The Treaty of Rapallo
The treaty of Rapallo was itself a culmination of events. The first of these was the Genoa Conference, which gathered diplomats from the leading states of Europe in an attempt at normalizing economic and diplomatic relations in the post World War era.
For Germany and Russia, inclusion in the club of prominent nations was key towards long term recovery. The Germans hoped that by participating in international relations, they could slowly reverse the straitjacket imposed on them by the Versailles treaty, while the communists in Russia hoped for recognition and acceptance on the world stage.
The treaty of Rapallo was an offshoot of the Genoa conference and it had three key points:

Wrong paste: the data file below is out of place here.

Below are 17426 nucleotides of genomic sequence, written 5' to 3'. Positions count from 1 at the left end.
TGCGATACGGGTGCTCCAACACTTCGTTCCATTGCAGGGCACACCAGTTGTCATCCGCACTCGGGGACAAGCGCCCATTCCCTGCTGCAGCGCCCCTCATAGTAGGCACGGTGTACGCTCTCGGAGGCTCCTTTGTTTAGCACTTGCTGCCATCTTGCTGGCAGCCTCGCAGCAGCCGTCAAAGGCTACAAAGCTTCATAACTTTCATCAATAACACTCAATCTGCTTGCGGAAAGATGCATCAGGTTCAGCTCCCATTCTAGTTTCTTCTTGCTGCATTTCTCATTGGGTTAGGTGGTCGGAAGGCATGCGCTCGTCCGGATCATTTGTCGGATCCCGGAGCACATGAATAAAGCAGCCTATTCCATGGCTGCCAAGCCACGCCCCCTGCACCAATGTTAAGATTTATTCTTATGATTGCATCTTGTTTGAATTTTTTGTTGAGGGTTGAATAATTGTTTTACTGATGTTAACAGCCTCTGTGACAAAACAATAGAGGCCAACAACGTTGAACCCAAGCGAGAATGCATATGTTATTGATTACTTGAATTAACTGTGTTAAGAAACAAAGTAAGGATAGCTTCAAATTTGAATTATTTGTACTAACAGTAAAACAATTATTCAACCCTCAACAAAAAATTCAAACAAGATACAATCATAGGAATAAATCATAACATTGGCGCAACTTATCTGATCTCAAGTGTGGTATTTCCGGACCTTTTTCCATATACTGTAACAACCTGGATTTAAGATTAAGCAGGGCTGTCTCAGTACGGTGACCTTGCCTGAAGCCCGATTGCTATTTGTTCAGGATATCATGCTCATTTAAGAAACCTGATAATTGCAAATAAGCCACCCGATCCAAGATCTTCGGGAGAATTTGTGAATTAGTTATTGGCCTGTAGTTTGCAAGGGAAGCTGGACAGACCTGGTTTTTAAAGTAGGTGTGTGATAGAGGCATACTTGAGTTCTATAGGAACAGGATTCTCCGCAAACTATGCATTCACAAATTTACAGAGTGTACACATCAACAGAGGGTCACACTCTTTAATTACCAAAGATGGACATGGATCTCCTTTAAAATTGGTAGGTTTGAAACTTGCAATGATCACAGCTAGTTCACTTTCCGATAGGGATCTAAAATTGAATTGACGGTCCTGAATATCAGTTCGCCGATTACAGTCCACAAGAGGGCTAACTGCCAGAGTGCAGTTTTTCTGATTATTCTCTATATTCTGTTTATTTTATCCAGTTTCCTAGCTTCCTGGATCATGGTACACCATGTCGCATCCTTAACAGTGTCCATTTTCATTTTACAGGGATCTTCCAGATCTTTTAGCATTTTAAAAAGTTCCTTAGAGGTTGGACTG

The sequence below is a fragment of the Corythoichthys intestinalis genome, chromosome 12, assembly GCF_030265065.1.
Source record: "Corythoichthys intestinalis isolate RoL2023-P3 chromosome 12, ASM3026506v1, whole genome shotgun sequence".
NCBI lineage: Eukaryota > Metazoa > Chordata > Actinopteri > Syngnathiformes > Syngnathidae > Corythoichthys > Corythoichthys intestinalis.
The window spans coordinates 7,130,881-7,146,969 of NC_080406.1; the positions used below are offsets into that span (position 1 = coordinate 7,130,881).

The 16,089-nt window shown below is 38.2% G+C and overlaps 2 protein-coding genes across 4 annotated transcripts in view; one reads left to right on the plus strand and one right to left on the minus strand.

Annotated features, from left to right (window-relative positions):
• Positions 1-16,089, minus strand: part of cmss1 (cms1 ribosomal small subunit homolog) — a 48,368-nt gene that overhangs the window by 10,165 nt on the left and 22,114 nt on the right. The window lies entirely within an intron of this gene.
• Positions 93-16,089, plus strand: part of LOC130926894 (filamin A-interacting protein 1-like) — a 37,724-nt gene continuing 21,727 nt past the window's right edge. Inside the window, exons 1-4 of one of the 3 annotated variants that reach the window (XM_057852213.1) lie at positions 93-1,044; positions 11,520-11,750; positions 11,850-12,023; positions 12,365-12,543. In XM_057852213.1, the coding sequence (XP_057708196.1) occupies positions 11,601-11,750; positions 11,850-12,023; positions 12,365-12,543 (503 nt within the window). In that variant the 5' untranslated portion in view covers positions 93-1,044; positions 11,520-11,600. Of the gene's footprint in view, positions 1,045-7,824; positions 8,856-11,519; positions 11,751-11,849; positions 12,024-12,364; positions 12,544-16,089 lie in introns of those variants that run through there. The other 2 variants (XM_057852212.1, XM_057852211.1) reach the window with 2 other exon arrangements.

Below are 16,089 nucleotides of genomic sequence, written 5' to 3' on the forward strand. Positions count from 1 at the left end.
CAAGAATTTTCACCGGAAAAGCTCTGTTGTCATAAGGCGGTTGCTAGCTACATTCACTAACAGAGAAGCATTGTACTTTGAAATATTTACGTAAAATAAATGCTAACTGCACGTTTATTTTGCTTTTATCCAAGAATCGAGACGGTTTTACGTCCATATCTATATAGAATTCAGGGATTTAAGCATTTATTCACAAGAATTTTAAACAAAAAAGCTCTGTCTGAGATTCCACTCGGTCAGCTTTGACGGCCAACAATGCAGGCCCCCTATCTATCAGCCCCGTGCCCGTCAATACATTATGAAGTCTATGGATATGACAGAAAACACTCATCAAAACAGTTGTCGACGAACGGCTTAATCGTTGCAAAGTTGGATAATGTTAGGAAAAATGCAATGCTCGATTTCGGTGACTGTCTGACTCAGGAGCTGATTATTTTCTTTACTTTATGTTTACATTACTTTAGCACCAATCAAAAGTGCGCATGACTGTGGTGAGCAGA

- First, it was meant to solve all outstanding claims between the two states that were left over from the WWI-era treaty of Brest-Litovsk. This was the peace treaty Imperial Germany forced on the fledgling Russian communist state, and was the source of much contention between the two powers. The treaty of Rapallo established that all claims were by now void, and Russia was free to consolidate these territories back into its fold, while Germany would disavow expansionist motives towards them.
- Second, economic relations between the two nations were to be normalized, and citizens of either state residing on the territory of the other were to be granted recognition and certain rights.
- Lastly, and most importantly, a secret military cooperation clause, which was not published, established military cooperation between the two states. This was a key element, as both felt vulnerable to attack from the Western powers. Germany was militarily crippled by the Versailles treaty, and was looking for a way out, while Russia was still afraid of foreign intervention against it, as happened in the Russian civil war.